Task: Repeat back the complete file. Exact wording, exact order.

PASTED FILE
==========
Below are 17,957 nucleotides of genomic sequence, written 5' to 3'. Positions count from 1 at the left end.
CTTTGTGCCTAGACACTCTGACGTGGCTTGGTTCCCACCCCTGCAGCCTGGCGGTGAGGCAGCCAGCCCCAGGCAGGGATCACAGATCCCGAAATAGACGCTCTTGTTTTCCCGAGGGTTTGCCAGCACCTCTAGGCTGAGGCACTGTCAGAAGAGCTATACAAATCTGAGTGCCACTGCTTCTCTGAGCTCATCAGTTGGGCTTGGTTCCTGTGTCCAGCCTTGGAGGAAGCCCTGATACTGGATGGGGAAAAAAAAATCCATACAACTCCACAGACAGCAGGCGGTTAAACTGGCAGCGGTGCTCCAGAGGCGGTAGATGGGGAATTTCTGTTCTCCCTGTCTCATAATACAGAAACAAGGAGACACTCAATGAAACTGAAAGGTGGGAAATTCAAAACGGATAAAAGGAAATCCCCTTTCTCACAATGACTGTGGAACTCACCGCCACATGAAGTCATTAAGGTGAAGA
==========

Below are 17,957 nucleotides of genomic sequence, written 5' to 3'. Positions count from 1 at the left end.
CTTTGTGCCTAGACACTCTGACGTGGCTTGGTTCCCACCCCTGCAGCCTGGCGGTGAGGCAGCCAGCCCCAGGCAGGGATCACAGATCCCGAAATAGACGCTCTTGTTTTCCCGAGGGTTTGCCAGCACCTCTAGGCTGAGGCACTGTCAGAAGAGCTATACAAATCTGAGTGCCACTGCTTCTCTGAGCTCATCAGTTGGGCTTGGTTCCTGTGTCCAGCCTTGGAGGAAGCCCTGATACTGGATGGGGAAAAAAAAATCCATACAACTCCACAGACAGCAGGCGGTTAAACTGGCAGCGGTGCTCCAGAGGCGGTAGATGGGGAATTTCTGTTCTCCCTGTCTCATAATACAGAAACAAGGAGACACTCAATGAAACTGAAAGGTGGGAAATTCAAAACGGATAAAAGGAAATCCCCTTTCTCACAATGACTGTGGAACTCACCGCCACATGAAGTCATTAAGGTGAAGA